A friend phoned a couple of days ago and asked Hubby and me over for a dip in their pool and a relaxing evening at their place. With little effort we decided they’d BBQ some chicken and make the satay sauce and we’d bring the quinoa salad.
Something like a quinoa salad is simple to make because all you need to do is boil up the grain and throw pretty much anything in it that strikes your fancy: vegetables, nuts, cheese, fruit, herbs, dressing. We went through the kitchen and found a sweet potato, some onions, garlic, sunflower seeds, pine nuts and feta cheese that would combine to make a good salad, but it was just going to be good. Down into the garden we trudged and harvested radishes, tomatoes, chilli, spring onions, mint, parsley, oregano and basil. Now it was going to be a great salad.
The “recipe” for this incarnation of quinoa salad is dead easy:
- Cook quinoa according to directions on the package (mine said 1 cup grain to 2 cups water – boil then simmer for 15 mins).
- While that’s cooking, toss potatoes, onions and garlic with a bit of olive oil in a roasting pan and bake at 200 C until done (20 minutes?).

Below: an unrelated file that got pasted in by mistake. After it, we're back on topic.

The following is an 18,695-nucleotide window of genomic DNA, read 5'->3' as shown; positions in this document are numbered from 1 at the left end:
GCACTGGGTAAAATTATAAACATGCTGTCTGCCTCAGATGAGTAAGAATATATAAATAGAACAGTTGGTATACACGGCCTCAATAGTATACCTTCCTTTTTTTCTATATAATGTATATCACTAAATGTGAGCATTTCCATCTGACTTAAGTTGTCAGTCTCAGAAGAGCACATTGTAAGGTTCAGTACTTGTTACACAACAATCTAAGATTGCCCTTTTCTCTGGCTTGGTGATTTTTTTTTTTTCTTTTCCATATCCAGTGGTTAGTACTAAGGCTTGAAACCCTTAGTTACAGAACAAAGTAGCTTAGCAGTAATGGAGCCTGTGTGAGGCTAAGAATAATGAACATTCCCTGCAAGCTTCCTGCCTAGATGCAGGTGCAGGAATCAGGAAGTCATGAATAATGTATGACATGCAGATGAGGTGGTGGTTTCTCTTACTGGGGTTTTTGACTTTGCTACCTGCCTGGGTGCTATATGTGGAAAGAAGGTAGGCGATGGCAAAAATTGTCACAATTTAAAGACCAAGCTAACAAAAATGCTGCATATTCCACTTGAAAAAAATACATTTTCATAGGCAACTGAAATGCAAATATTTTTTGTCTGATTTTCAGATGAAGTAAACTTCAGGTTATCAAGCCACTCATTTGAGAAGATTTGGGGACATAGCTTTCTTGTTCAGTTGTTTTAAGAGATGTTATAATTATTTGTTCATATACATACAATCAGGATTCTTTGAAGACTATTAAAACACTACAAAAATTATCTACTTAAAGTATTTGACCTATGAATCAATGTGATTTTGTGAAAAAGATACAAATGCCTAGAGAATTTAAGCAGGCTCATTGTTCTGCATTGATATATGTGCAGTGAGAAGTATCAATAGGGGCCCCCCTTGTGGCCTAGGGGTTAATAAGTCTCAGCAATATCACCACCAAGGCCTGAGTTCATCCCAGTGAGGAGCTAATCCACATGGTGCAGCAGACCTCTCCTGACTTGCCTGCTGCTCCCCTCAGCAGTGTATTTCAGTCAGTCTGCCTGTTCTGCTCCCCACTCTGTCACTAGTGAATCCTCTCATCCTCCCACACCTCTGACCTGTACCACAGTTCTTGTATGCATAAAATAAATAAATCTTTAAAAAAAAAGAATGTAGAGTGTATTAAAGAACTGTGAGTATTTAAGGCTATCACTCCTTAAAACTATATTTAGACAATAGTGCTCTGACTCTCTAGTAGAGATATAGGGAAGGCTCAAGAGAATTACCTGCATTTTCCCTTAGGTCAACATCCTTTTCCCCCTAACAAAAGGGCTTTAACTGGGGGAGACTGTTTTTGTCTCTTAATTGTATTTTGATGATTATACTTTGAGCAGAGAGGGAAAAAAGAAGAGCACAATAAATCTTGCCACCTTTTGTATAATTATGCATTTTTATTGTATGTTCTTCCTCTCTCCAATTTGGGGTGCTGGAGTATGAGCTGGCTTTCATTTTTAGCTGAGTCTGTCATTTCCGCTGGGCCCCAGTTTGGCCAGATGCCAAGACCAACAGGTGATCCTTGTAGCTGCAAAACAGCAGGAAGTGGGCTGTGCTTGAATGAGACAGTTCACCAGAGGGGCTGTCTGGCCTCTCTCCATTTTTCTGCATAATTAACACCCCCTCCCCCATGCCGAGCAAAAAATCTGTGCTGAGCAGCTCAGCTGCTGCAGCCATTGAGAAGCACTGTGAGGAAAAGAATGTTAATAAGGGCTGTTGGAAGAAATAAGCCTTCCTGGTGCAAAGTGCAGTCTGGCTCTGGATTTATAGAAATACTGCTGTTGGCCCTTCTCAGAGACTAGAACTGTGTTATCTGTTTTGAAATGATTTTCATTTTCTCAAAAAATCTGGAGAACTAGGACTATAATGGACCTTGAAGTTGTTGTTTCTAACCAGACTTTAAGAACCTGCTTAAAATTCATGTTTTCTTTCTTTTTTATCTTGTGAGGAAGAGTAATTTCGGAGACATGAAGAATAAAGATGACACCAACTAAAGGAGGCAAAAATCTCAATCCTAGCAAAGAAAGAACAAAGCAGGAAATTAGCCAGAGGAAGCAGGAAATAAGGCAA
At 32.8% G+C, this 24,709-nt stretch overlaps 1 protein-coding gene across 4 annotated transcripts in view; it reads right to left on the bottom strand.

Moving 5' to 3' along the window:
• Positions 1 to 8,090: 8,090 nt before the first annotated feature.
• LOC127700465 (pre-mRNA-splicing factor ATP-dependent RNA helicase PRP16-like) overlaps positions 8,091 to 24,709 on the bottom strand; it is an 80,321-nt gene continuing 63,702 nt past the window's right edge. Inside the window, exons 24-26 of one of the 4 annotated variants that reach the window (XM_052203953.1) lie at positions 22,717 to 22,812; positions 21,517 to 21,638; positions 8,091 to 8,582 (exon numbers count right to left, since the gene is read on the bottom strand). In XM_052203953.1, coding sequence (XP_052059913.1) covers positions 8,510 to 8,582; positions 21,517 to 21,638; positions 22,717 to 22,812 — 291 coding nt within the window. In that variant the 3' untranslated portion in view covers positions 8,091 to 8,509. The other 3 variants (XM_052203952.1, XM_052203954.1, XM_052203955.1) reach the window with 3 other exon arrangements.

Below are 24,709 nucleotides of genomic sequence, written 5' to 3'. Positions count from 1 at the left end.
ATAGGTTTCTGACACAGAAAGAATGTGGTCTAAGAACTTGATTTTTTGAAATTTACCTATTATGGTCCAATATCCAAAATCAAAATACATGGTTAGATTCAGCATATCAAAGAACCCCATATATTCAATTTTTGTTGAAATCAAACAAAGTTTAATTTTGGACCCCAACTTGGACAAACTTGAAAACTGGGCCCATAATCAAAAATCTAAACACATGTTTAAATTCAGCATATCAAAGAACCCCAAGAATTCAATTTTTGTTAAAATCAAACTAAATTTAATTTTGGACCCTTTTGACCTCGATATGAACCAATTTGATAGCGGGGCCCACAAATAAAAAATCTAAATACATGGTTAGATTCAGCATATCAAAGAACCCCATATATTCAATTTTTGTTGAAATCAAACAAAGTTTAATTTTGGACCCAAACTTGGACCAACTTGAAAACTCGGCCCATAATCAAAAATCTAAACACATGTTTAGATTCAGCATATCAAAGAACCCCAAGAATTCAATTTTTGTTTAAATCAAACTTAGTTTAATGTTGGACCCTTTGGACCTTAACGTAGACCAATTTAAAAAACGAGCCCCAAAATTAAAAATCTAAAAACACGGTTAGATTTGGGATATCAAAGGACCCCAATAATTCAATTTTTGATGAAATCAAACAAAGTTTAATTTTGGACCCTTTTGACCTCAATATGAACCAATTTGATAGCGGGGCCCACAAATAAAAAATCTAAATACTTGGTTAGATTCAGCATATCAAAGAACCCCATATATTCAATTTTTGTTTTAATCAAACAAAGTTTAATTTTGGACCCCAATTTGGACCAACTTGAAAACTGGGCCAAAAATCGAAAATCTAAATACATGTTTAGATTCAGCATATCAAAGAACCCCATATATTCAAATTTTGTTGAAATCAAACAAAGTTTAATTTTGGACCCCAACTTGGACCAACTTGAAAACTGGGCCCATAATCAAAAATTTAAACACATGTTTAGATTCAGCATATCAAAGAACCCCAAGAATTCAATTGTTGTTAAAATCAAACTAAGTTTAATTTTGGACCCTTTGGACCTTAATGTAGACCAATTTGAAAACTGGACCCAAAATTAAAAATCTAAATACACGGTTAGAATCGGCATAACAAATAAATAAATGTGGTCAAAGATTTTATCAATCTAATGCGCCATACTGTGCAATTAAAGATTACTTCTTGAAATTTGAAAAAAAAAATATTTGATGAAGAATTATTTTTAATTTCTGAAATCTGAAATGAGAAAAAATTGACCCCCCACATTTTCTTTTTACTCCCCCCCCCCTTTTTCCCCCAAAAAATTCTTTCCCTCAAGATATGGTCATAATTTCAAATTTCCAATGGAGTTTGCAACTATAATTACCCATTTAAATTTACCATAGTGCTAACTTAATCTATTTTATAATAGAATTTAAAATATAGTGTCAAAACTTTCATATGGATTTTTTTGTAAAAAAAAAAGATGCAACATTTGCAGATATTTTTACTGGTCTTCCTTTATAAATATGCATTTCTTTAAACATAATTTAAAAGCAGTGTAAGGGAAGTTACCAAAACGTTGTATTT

- Put nuts and seeds in pan on top of stove and heat quickly, shaking pan often, being careful not to burn.
- Set grains and roasted vegies aside to cool. When cool, chop up and add: chilli, radishes, tomatoes, spring onions and herbs. Add nuts, seeds and chunks of feta cheese.
- Sprinkle salad with olive oil, lemon juice, salt and pepper to taste – stir through gently, avoiding breaking up the vegetables and cheese.
- Place in fridge to cool – can be served cold or room temp (or even warm). Can be made a day ahead of time. Makes great leftovers if you can’t finish it all in one go.
The garden gives us the ability to throw together really special dishes without rushing to the shops to get a bunch of ingredients – even when the bulk of a dish comes from the shops (or our cupboard) we seem to always manage to improve it with something from our garden.
Our garden saves us money, has us eating a lot healthier, allows us to create tasty masterpieces we’d never attempt if we had to buy the plethora of ingredients and makes us proud to share our bounty with others. The numbers of ways I love my garden are legion!